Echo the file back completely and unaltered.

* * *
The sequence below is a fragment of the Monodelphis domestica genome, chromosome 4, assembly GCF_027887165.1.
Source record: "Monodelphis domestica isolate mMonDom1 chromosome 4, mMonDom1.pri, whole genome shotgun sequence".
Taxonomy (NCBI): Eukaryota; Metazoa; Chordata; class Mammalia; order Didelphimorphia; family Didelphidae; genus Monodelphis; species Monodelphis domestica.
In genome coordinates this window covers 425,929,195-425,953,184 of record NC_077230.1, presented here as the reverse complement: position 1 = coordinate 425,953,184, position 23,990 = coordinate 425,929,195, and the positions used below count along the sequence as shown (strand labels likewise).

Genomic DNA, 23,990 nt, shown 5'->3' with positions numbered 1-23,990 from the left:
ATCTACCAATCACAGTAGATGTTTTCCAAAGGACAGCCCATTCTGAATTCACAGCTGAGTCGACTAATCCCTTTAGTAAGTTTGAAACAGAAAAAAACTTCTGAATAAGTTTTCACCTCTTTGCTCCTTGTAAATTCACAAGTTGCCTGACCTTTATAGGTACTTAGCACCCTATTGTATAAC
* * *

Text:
The sequence below is a fragment of the Monodelphis domestica genome, chromosome 4, assembly GCF_027887165.1.
Source record: "Monodelphis domestica isolate mMonDom1 chromosome 4, mMonDom1.pri, whole genome shotgun sequence".
Taxonomy (NCBI): Eukaryota; Metazoa; Chordata; class Mammalia; order Didelphimorphia; family Didelphidae; genus Monodelphis; species Monodelphis domestica.
In genome coordinates this window covers 425,929,195-425,953,184 of record NC_077230.1, presented here as the reverse complement: position 1 = coordinate 425,953,184, position 23,990 = coordinate 425,929,195, and the positions used below count along the sequence as shown (strand labels likewise).

Genomic DNA, 23,990 nt, shown 5'->3' with positions numbered 1-23,990 from the left:
ATCTACCAATCACAGTAGATGTTTTCCAAAGGACAGCCCATTCTGAATTCACAGCTGAGTCGACTAATCCCTTTAGTAAGTTTGAAACAGAAAAAAACTTCTGAATAAGTTTTCACCTCTTTGCTCCTTGTAAATTCACAAGTTGCCTGACCTTTATAGGTACTTAGCACCCTATTGTATAAC